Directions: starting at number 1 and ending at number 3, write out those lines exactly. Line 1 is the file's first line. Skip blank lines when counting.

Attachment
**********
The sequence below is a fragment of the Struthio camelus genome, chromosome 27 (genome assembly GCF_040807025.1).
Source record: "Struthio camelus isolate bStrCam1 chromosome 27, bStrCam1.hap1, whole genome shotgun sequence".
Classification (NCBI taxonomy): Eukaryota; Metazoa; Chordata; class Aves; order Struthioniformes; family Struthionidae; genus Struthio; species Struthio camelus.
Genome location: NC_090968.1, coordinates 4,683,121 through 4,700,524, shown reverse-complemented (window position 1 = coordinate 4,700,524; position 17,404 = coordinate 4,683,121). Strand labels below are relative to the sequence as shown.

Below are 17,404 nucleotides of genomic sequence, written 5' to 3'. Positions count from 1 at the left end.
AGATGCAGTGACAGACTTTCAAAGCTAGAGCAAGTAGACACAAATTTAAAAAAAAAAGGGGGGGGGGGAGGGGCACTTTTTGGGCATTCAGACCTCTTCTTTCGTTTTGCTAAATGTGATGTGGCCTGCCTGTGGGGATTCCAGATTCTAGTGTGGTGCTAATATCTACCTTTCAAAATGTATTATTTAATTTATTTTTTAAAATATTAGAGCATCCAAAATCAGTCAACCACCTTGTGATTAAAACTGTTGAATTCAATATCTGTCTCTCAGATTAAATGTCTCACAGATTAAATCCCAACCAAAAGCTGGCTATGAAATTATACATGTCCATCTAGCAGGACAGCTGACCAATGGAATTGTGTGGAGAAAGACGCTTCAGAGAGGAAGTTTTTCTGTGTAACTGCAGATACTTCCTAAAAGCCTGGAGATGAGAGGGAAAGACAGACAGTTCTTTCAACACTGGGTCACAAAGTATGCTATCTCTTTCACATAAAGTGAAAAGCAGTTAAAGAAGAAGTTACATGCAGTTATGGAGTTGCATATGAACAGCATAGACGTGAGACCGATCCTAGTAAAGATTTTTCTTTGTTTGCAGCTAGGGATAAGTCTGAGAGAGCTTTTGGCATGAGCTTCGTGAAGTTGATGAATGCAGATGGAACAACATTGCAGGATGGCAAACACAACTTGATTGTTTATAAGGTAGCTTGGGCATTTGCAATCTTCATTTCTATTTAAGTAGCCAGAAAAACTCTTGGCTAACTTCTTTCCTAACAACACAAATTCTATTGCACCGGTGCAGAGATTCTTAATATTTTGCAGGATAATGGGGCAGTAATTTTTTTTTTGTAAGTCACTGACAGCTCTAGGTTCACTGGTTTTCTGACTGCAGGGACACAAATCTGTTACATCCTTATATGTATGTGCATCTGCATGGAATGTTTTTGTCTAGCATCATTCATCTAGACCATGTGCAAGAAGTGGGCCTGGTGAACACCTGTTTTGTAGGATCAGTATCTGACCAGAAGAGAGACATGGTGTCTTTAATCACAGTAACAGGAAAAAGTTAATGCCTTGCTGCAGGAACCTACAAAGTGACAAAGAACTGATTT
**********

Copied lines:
The sequence below is a fragment of the Struthio camelus genome, chromosome 27 (genome assembly GCF_040807025.1).
Source record: "Struthio camelus isolate bStrCam1 chromosome 27, bStrCam1.hap1, whole genome shotgun sequence".
Classification (NCBI taxonomy): Eukaryota; Metazoa; Chordata; class Aves; order Struthioniformes; family Struthionidae; genus Struthio; species Struthio camelus.